The Chair took great objection to such a mechanism. He explained that the SIU would be a special organ at the beck and call of the executive. The executive had the powers to terminate such investigations at any given time. It would not be practically convenient to expect parliament to be called upon to approve every other tribunal the executive appoints. Mr Mzizi (IFP) agreed with the Chair and took the view that the element of independence Ms Camerer was worried about is sufficiently covered under the other criteria. He said it should be the business of the executive to appoint such person as would be described under the Act.

Adv Masutha (ANC) lamented that the new item introduced by Ms Camerer was causing unnecessary confusion. He said that investigation of individual cases of corruption fall under the docket of the executive members. He offered that the issue raised by Ms Camerer would better be tackled under Chapter 9 institutions, which are independent of the executive. He said further that he did not see the practical purpose the insertion of the term 'independence' would serve.

Mr Swart (ACDP) referred to the Constitutional Court ruling, which he said was very clear. The said ruling at page 49 puts emphasis on conscientiousness and integrity as the critical criteria. Independence should safely be covered by these criteria.

Ms Chohan Kota (ANC) complained that too much time was being spent on issues that had adequately been covered in previous sessions. The Chair agreed and noted that two positions had clearly emerged. On the one hand, the majority of the members had agreed to the executive appointment of the head of the SIU. The person to be appointed should be one of experience, integrity and conscientiousness. The DA had taken a slightly different view namely that while it agreed to the executive appointment, independence of mind should be added as one of the criteria.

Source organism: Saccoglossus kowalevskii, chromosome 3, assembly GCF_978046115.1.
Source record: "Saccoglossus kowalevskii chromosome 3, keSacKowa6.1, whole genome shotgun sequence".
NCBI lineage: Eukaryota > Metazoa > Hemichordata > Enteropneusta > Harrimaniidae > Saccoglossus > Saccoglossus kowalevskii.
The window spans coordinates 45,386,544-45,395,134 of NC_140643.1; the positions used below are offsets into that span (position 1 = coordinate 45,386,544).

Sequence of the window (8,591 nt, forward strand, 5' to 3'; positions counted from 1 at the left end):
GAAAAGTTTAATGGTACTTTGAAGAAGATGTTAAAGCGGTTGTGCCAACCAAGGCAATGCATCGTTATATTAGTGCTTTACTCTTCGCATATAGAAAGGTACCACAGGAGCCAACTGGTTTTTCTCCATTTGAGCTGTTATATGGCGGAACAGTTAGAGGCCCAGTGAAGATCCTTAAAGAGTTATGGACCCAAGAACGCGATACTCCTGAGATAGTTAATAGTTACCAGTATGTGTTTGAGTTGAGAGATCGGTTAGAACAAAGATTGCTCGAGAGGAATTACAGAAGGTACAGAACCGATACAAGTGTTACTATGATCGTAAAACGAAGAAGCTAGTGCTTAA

Having summed up these two positions, the Chair called upon members to consult further with a view to reaching consensus when the vote is to be taken on 14/03/2001. The meeting was adjourned.

Appendix 1:


1. On page 2, in line 9, after "experience," to insert "conscientiousness and integrity,".
2. On page 2, in line 10, to omit "the office of" and to substitute "that office, as".
3. On page 2, in line 13, to omit "becomes" and to substitute "is".

1. That the following be a new Clause:
Amendment of section 6 of Act 74 of 1996
Section 6 of the principal Act is hereby amended by the substitution for paragraph (a) of subsection (5) of the following paragraph:

"(a) Subject to subsection (6), the premises referred to in subsection (1) shall only be entered by virtue of an entry warrant issued by a member of a Special Tribunal, magistrate or judge of [the Supreme Court, other than the Head of the Special Investigating Unit concerned] a High Court, if it appears to such member, magistrate or judge from information on oath that there are reasonable grounds for believing that any book, document or object which may have a bearing on the investigation—
(i) is in the possession or under the control of any person or on or in any premises within the area of jurisdiction of such Special Tribunal, magistrate or judge; and
(ii) cannot reasonably be obtained in any other manner.".